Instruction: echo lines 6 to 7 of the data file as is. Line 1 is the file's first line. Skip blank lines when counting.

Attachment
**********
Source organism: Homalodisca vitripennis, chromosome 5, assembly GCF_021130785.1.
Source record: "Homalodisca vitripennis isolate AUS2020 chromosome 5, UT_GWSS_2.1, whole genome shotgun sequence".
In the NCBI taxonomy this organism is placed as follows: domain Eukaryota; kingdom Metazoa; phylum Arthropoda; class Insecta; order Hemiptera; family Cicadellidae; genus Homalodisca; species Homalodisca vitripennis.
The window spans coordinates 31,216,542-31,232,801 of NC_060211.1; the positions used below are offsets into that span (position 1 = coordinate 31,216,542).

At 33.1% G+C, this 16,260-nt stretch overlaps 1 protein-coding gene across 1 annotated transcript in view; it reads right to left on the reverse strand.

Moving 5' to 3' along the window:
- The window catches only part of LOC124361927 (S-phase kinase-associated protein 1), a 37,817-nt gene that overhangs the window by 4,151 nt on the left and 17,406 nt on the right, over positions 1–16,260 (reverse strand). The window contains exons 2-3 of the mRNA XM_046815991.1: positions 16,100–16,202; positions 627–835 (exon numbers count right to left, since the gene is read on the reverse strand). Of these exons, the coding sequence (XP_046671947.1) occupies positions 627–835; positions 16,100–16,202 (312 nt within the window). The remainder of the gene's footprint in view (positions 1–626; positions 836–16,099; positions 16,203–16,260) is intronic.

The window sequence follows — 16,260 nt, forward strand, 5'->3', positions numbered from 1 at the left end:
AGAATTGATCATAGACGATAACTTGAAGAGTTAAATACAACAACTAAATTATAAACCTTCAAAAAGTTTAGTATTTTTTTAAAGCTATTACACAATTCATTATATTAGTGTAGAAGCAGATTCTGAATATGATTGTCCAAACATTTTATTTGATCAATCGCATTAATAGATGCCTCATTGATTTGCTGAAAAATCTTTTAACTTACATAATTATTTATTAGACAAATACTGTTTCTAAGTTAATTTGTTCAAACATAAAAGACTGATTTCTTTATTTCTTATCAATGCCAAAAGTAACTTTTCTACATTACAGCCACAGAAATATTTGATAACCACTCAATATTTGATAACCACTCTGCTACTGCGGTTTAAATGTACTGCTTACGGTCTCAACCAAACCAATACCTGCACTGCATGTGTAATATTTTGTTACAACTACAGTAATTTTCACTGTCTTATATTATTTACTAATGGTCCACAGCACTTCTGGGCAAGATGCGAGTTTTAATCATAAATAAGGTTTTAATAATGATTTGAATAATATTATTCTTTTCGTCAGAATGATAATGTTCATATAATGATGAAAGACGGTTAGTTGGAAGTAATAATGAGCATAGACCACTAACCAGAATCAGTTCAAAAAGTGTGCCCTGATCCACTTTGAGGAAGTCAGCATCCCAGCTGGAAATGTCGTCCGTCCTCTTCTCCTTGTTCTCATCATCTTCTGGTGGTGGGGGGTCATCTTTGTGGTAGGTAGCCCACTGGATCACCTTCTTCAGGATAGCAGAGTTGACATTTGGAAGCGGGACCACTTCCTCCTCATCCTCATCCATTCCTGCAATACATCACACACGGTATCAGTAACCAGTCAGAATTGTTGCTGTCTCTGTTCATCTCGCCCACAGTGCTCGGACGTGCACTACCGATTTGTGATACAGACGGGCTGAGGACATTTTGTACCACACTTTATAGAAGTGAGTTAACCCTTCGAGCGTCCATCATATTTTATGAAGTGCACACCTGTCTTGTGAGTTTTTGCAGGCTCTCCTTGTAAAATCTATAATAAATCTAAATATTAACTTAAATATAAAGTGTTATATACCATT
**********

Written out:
Moving 5' to 3' along the window:
- The window catches only part of LOC124361927 (S-phase kinase-associated protein 1), a 37,817-nt gene that overhangs the window by 4,151 nt on the left and 17,406 nt on the right, over positions 1–16,260 (reverse strand). The window contains exons 2-3 of the mRNA XM_046815991.1: positions 16,100–16,202; positions 627–835 (exon numbers count right to left, since the gene is read on the reverse strand). Of these exons, the coding sequence (XP_046671947.1) occupies positions 627–835; positions 16,100–16,202 (312 nt within the window). The remainder of the gene's footprint in view (positions 1–626; positions 836–16,099; positions 16,203–16,260) is intronic.